The next day we were up bright and early and we decided that to offset the slightly ridiculous cost of food (compared with what we'd been spending in Asia up until this point) we'd ride the unbelievably cheap tram about the place for the day. It's a cool way to see some sights and if you get an upstairs window seat it's a little like taking one of those tourist busses.


After much walking, riding the escalators and popping into temples fuelled by anther Manna wrap we popped into our most local Loving Hut for dinner. The set dinner and lunch menus are pretty reasonably priced and you get rice, soup or tea and your choice of three mains for HK$48 / £4.30 / $6.20 . On our first trip we hit the jackpot with some barbecued chicken and on our second I had an amazing stewed tofu dish, braised aubergines, five spice mushrooms and a vegan egg.


I hadn't noticed this on day one but for HK$5 / 45p / 65¢ you can throw a vegan egg onto your meal! It was actually really good, very much like a non-dippy fried egg, the "yolk" and the "white" were different textures and I bet it would make an epic sandwich. I'm kinda regretting not getting a few of these to go and combining them with some M&S baguette and some Miyoko cheese for the ultimate filthy sandwich!


On our first smog-free day in the city we hopped onto the funicular and headed up Victoria Peak for some classic touristing. This was a classic HK experience in that when you get off of the tram you're in a mall and as you follow signs to the observation deck it becomes clear that you're headed towards an area where they're gonna charge you to look at the view! I can't tell you how many of these "stuck in a mall" experiences Nick and I had in the city, it began to get a little silly after a while. I'm not at all prone to getting lost but Hong Kong had me wanting to scream at Google Maps on more than a few occasions. Four stories up in the mall we made a quick turn around and started trying to find a way out - we were in luck with the third set of doors we tried and walked around to the free observation spot to the left of the mall. 



The view was gorgeous and were even able to enjoy it alone for five minutes before a tour group from a cruise ship arrived. They were actually quite cute and seemed to be having fun spotting their ship from the top of the peak! We soon got hungry though and as soon as I realised that the tram stop was close to Pure Veggie House I knew that we'd be getting our dim sum on. To say that I love dumplings would be a massive understatement, they're one of my favourite food groups, and dim sum is one of my favourite ways to dine. Nick and I had good dim sum in Taipei but this was a whole 'nother level. If the prices had been close to Taipei prices we'd have stayed there eating all afternoon.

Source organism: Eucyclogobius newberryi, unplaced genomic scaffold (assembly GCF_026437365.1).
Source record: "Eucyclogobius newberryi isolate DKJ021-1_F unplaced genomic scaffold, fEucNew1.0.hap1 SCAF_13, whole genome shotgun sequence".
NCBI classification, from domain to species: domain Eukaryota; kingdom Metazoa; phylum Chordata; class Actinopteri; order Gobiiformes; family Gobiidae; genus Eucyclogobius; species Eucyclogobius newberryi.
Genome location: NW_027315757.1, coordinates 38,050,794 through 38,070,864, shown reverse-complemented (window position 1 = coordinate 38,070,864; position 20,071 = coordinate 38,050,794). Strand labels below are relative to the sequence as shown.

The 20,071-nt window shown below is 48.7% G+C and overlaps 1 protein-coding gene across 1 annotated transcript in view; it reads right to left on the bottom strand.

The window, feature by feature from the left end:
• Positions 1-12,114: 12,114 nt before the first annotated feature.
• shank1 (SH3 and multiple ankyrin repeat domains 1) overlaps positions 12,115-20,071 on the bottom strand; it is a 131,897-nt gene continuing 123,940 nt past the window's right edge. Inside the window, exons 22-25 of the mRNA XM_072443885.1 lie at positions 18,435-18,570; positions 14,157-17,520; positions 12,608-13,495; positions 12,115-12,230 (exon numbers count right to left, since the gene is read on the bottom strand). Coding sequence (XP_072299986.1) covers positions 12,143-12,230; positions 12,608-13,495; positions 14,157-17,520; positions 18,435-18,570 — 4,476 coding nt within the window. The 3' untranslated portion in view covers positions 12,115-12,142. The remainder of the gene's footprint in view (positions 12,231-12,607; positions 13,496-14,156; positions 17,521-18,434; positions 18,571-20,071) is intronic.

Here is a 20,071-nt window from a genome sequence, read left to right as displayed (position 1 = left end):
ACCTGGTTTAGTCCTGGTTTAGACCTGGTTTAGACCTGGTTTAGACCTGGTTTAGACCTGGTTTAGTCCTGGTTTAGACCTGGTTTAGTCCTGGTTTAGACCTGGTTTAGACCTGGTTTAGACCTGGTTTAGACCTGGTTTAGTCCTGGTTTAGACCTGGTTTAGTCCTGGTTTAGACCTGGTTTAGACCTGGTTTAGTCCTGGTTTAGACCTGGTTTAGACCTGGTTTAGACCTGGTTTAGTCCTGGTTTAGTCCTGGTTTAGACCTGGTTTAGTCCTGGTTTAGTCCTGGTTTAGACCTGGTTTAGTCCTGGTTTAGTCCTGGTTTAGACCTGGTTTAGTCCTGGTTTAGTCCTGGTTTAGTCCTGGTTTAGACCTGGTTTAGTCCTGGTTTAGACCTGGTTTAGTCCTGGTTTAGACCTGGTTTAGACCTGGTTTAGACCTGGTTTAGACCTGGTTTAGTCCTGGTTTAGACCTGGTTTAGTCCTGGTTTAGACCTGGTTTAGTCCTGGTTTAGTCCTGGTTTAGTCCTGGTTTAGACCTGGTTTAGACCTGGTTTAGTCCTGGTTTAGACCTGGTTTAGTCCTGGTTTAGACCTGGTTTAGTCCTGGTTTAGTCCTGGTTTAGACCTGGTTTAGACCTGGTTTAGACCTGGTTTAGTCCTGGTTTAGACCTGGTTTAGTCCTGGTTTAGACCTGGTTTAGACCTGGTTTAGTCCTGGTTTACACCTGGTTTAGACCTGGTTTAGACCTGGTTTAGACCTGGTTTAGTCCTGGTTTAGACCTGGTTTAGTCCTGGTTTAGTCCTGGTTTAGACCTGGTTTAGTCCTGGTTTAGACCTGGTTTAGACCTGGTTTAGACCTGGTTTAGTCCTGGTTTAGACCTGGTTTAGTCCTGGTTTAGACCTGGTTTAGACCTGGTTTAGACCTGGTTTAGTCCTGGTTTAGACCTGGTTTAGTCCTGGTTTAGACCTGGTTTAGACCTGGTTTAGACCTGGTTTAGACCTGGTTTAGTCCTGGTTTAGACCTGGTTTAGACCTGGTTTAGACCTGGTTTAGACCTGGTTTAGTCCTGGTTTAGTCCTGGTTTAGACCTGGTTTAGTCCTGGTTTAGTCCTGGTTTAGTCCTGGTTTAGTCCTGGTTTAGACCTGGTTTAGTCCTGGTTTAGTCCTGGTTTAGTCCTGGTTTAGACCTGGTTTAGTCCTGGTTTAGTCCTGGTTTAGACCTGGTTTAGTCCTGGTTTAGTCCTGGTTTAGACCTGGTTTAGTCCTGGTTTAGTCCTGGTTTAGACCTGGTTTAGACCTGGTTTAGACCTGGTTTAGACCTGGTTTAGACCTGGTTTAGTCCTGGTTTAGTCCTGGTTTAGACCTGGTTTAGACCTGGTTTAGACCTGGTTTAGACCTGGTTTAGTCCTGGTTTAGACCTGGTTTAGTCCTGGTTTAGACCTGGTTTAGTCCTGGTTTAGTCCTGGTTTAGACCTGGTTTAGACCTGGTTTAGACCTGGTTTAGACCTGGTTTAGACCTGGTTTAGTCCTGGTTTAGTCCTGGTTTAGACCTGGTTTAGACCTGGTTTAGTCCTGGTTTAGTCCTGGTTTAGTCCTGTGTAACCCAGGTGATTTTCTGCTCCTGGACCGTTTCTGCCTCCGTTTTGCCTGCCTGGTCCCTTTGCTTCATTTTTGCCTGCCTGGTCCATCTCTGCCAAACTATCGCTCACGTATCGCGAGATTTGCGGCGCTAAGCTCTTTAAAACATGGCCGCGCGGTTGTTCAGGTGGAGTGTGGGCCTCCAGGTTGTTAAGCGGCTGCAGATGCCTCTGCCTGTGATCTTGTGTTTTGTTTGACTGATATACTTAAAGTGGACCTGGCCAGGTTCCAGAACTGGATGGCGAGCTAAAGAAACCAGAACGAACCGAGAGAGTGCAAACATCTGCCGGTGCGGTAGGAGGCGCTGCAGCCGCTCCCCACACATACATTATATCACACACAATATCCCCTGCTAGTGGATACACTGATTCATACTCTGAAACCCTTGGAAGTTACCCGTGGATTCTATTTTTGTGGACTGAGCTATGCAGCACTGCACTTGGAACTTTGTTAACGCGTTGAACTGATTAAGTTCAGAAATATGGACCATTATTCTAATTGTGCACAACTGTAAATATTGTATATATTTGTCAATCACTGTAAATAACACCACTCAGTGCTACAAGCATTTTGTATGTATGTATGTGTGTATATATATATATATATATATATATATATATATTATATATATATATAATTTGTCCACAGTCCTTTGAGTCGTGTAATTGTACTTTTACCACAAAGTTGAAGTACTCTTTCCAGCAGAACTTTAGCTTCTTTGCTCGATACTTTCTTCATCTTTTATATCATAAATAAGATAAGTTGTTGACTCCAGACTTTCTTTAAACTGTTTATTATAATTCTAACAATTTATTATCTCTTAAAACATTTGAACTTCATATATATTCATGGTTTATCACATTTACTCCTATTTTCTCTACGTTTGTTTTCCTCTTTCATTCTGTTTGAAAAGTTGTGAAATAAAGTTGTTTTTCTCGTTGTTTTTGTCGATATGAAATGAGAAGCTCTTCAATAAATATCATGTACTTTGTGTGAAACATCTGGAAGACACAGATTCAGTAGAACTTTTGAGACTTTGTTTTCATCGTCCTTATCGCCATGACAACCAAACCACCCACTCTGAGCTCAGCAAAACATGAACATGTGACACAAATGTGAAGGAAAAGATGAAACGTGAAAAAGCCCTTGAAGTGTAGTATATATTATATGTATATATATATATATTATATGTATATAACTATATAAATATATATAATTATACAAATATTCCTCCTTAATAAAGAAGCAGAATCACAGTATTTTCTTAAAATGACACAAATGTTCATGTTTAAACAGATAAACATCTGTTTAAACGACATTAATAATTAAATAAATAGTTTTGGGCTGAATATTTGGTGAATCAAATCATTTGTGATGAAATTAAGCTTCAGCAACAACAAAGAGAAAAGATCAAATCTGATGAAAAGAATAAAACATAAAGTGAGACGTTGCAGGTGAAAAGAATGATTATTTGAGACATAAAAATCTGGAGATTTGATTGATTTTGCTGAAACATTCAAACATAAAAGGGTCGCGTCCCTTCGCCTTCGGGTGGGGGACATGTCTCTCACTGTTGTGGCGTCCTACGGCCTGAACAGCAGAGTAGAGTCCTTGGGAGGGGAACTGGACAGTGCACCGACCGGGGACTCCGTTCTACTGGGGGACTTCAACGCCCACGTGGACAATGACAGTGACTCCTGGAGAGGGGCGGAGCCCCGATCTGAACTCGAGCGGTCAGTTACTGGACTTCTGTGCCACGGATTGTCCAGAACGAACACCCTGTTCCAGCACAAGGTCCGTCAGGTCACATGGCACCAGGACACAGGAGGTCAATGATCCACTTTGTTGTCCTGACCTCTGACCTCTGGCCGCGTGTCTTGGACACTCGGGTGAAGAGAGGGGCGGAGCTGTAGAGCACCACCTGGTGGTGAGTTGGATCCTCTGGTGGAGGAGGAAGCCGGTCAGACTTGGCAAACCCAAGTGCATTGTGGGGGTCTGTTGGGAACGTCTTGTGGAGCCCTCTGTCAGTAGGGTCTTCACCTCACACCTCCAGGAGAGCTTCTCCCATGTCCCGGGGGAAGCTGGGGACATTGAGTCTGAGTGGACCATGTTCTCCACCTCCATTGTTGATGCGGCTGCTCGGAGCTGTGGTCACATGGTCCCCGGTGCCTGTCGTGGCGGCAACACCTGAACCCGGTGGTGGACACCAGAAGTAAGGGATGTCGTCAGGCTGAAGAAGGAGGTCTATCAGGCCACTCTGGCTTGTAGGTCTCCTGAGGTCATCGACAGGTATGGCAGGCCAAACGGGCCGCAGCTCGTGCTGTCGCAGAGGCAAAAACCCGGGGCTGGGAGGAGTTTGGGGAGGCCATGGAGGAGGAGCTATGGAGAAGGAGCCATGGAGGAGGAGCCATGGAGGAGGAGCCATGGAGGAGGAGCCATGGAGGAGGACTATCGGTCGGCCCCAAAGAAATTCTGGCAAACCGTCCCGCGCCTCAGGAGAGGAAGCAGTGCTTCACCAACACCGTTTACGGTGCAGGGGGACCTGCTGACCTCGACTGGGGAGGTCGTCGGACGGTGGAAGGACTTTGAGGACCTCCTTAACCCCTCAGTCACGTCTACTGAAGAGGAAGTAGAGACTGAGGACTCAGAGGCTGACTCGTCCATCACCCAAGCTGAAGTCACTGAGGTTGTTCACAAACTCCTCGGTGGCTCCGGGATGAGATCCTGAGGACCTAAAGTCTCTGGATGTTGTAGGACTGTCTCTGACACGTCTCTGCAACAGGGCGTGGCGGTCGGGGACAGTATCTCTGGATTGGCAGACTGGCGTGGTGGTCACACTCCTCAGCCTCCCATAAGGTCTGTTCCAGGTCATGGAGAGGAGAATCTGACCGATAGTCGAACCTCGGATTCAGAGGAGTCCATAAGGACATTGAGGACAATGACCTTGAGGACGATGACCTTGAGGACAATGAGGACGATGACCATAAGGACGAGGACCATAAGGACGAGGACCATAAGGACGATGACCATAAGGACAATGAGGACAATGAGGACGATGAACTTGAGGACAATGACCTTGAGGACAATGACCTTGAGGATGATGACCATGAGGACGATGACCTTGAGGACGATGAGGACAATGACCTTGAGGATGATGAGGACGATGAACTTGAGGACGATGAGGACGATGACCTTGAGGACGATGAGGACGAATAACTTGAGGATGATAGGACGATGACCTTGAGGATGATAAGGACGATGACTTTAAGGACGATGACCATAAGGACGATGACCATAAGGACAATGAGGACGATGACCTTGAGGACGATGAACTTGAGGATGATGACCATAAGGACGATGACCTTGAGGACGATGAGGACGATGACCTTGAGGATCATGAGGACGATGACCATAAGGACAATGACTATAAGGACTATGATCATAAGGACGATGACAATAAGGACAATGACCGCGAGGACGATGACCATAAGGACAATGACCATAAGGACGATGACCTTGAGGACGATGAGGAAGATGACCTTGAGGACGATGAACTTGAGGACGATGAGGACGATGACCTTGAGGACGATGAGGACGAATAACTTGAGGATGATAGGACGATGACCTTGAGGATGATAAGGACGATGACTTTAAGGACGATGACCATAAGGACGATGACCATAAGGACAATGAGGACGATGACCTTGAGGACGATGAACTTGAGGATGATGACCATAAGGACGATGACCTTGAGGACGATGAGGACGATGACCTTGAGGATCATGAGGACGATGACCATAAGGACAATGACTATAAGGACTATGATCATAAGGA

We ate gyoza, steamed buns, shumai, these little sweet flaky pastries and some big flat rice noodle things stuffed with mushrooms and greens. 


Both the shu mai and the gyoza were the best I've ever tasted and the steamed buns were delightful. Everything was basically perfect and I cannot recommend Pure Veggie House highly enough. It's on the pricy side hence the light ordering and the fact that we only dined there once but it's more than worth the visit. We walked down from the restaurant and then took a people watching break in Hong Kong Park. Like all of the parks we checked out in Hong Kong this isn't the place for kicking a ball around, it's more of a well manicured landscape garden than a park but it certainly seemed to be the place to head with the photographer you've hired for the day to take your family holiday snaps!


By that evening we were getting a little tired of city life and decided to take a day trip to Ping Shan to walk the heritage trail the next day. I was really glad that we did this, it was fun despite some of the attractions on the trail being things like an old well (a plaque where there was once a well!) but the more serene moments more than made up for them. 



Trail aside it was a great area to get to know as it seemed much more normal then the centre of the city which, I have to admit, I described on more than one occasion as an awful capitalist playground. Whilst we were walking the trail we saw school kids taking their lunch breaks, street vendors selling cheap eats and men heading to the mosque. Thanks to Happy Cow we also found Lotus Healthy Vegetarian a fantastic little restaurant where they serve up simple traditional dishes. The mock meats aren't vegan so stick to the tofu and vegetable dishes and you'll be good. I went with a really simple steamed aubergine and pumpkin dish with rice which was perfect. I adore aubergines and these were delightful.


The next day we did something completely different and headed to a yoga festival. For doughnuts. After getting lost in a mall and stuck on the wrong side of a highway for about 45 minutes we made it to the park where the little fest' was taking place. By the time we arrived (a little before lunch) there were only two doughnuts and a few cupcakes left - apparently yoga people get up early!